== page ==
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The guiding principle behind the School of Hospitality Administration’s decision to add a one-year graduate degree after 36 years of offering only undergraduate programs comes down to need: the increasing need of the hospitality industry for more job applicants at all levels of employment.

“Companies now require those at upper management to have a solid foundation in the business of hospitality,” says Makarand Mody, SHA assistant professor of hospitality marketing. “A master’s degree is becoming the norm, not the exception, for progression in the industry.”

“Earlier,” says Mody, “it was a get your degree, get into a management training program, and work your way up through middle management kind of approach. Now, students are exploring all sorts of interesting possibilities, including many who want to start their own businesses.”

Mody says he sees a growing number of students “who want to explore opportunities in the burgeoning peripheral hospitality landscape,” from asset management to hospitality finance/real estate to work with tech companies that support hospitality businesses.

And, he says, there are more jobs to fill. Deloitte reports that global business travel spending hit a record-breaking $1.2 trillion in 2015, up 5 percent from the previous year, and the consultancy predicts healthy growth through 2017.

Arun Upneja, dean of SHA, says that while there is a growing hunger for hospitality workers, fewer people are looking for work in the hospitality field.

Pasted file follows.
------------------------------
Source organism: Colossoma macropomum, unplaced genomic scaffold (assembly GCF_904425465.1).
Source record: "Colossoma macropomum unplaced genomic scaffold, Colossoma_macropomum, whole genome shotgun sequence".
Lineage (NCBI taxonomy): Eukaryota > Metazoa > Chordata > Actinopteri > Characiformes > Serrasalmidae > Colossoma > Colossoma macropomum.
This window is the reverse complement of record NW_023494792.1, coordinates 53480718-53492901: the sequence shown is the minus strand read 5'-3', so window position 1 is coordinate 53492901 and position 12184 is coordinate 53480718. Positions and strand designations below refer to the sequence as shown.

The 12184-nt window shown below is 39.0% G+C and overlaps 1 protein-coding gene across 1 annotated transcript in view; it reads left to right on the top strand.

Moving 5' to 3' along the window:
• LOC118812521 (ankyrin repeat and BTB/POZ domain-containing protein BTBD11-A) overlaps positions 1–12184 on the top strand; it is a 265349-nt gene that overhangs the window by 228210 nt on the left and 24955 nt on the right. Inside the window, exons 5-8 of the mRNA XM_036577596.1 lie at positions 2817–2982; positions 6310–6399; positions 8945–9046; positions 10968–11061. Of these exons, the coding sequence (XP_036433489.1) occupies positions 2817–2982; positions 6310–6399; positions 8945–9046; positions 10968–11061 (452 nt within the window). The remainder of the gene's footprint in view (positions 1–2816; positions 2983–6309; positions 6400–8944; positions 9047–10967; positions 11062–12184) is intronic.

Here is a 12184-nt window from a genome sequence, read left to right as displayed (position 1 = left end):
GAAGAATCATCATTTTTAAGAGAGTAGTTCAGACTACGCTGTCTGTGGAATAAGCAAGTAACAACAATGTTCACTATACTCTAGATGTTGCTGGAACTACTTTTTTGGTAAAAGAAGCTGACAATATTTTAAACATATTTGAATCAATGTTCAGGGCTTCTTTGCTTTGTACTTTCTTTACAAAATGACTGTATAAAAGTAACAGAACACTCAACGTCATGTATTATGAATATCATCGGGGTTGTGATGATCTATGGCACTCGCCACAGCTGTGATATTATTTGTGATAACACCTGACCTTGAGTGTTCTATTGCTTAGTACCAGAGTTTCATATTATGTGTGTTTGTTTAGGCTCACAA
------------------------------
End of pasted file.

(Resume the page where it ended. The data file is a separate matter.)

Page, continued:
SHA’s Master of Management in Hospitality (MMH) program was designed for those hospitality professionals who require an advanced degree to respond to changes in their industry, as well as for career changers and recent liberal arts and business graduates. “We realized that through the creation of an MMH program, SHA would become one of only two schools in the nation to offer this specific type of degree,” Upneja says.

The MMH program will be distinguished from other graduate hospitality programs in several ways. The SHA program is one year (three semesters), while many others take two years to complete. Students in most hospitality master’s programs are required to complete a final research project. In the SHA MMH program, they will instead use the time for an internship placement, which will offer “real-world experience before they graduate, making them much more attractive to employers,” Upneja says. As the only graduate hospitality program in Boston, a city with more than 125 hotels and 1,000 restaurants, they will have plenty of placement options.

Where some master’s programs prepare graduates to pursue a PhD and an academic career, SHA will be squarely focused on the business of hospitality, leading to careers and advancement in the industry. The difference in approach—practical versus theoretical—was informed by the marketplace, not surprising given that SHA is, as Mody describes it, “essentially…a business school” that happens to focus on lodging, food, and beverage, and meetings and events.

He believes that the practical, market-driven program could become a seamless extension of the undergraduate experience for many SHA students. He recommends, however, that undergraduates “go out and get some solid industry work experience upon graduation. When they are ready to make the jump to upper management, SHAs master’s program can be the perfect tool they need in their arsenal.”

Micah Sieber, who spent 10 years in both undergraduate and graduate university admissions before joining SHA as director of graduate affairs, is excited about the opportunity “to help build a new program completely from the ground up.” He says the school is planning to admit 10 MMH students in its first year, which starts in summer 2017, and many more in the future.

The priority admissions deadline for the inaugural year of the School of Hospitality Administration MMH program was March 1. Rolling admissions continue through May 1. Details about the curriculum and an application can be found here. For questions about admissions, email Micah Sieber at or call 617-353-1011.